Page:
Shoulder/Overhead Pressing Progressions:
By Brent Brookbush, DPT, PT, COMT, MS, PES, CES, CSCS, ACSM H/FS
For a comprehensive review of unstable load and surface training:
Relative Flexibility Progression:
Relative flexibility progressions are general guidelines for exercise selection that can be used while correcting postural dysfunction/movement impairment. Individuals exhibiting signs of Upper Body Dysfunction (UBD) may reduce the chance of compensation by integrating shoulder/overhead pressing patterns in the following order:
- Shoulder Scaption
- PNF Carry Away
- Sagittal Plane Overhead Press
- Scapular plane Overhead Press
- Frontal Plane Overhead Press
Pressing overhead requires significant trunk stabilization and coordinated recruitment of core subsystems. The intrinsic stabilization subsystem maintains segmental alignment of our lumbar spine, while balanced recruitment of the anterior oblique subsystem (AOS) and posterior oblique subsystems (POS) prevent excessive flexion, extension, lateral flexion or rotation.
- Intrinsic Stabilization Subsystem (ISS)
- Posterior Oblique Subsystem (POS)
- Deep Longitudinal Subsystem (DLS)
Shoulder Flexion (Sagittal Plane Variations)
- Prime Mover: Anterior deltoids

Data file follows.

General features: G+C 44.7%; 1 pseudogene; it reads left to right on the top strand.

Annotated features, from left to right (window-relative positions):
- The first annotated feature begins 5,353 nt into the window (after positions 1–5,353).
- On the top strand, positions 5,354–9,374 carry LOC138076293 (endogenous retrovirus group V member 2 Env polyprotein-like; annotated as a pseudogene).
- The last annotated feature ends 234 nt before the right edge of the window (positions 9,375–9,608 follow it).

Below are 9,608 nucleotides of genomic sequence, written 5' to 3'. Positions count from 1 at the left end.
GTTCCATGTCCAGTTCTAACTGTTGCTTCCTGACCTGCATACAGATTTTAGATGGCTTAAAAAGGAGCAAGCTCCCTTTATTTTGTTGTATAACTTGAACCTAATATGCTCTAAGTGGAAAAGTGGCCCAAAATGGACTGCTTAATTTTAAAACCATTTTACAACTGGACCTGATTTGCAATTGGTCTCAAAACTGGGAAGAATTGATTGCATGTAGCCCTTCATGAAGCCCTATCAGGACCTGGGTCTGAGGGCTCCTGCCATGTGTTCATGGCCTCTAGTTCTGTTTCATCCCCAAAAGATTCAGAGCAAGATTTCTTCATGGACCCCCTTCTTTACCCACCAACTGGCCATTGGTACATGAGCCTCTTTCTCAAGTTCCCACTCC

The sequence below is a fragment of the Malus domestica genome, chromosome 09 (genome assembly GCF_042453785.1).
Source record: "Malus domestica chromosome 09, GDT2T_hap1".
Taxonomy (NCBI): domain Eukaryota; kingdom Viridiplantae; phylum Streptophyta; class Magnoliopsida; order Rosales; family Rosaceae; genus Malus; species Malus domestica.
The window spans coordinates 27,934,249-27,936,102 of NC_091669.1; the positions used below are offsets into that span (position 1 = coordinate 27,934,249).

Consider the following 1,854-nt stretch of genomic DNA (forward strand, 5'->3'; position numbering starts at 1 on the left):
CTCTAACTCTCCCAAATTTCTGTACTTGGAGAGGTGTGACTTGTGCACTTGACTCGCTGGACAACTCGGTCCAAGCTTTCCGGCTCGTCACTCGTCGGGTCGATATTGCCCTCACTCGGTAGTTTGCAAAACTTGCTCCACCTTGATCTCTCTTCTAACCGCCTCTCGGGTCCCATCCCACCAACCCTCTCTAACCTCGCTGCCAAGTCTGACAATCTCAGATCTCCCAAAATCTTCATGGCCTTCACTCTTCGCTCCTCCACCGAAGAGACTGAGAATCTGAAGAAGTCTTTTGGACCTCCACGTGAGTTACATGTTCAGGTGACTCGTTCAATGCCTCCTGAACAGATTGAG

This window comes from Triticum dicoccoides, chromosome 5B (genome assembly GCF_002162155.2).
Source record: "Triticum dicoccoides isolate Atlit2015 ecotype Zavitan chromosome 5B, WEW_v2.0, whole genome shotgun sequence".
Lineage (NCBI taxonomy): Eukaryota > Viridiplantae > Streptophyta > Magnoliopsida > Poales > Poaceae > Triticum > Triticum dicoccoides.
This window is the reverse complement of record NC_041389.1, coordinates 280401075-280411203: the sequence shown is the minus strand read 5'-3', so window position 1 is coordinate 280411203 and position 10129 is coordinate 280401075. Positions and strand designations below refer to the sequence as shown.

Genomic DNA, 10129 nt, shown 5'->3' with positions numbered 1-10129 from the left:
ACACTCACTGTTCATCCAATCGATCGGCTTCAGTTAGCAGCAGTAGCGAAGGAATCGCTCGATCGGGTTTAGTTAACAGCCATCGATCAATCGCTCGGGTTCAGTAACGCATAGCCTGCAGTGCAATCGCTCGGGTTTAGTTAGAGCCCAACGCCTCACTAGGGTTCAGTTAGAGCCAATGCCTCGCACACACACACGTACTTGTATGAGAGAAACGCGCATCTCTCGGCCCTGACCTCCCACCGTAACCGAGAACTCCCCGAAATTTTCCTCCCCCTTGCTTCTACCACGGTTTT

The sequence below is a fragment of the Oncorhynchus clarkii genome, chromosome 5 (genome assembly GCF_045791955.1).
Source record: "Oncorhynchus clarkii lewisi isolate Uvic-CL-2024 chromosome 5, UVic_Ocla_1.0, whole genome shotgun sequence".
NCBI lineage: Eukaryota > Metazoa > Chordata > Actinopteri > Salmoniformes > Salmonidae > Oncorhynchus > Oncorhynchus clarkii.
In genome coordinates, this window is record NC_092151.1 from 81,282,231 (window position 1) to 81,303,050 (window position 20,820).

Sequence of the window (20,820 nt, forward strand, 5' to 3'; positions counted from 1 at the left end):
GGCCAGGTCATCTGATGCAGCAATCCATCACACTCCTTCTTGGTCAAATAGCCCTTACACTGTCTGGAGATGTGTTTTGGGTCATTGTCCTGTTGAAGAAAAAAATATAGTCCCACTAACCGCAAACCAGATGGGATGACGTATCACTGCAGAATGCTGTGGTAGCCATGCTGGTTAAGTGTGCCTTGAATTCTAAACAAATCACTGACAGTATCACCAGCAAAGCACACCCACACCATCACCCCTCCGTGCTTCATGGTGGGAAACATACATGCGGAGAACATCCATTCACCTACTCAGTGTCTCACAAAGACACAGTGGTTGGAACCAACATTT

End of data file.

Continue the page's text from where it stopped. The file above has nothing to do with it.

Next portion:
- Synergists: Pectoralis major (clavicular head), coracobrachialis and biceps brachii.
- Antagonists: Latissimus dorsi, posterior deltoid, teres major, long head of triceps brachii
- Neutralizers: Posterior deltoid, infraspinatus and teres minor neutralize internal rotation force created by the prime mover and synergists. Middle deltoid may contribute to flexion if the arm is internally rotated, or it may act to neutralize adduction forces created by the prime mover and synergists if the arm is in a neutral position.
- Stabilizers: Rotator cuff: supraspinatus, infraspinatus, teres minor, and subscapularis
- Fixators: Scapular muscles, intrinsic stabilization subsystem (ISS) and anterior oblique subsystem (AOS), and posterior Oblique Subsystem (POS)
Shoulder Abduction (Frontal plane variations)
- Prime Movers: Anterior and middle deltoids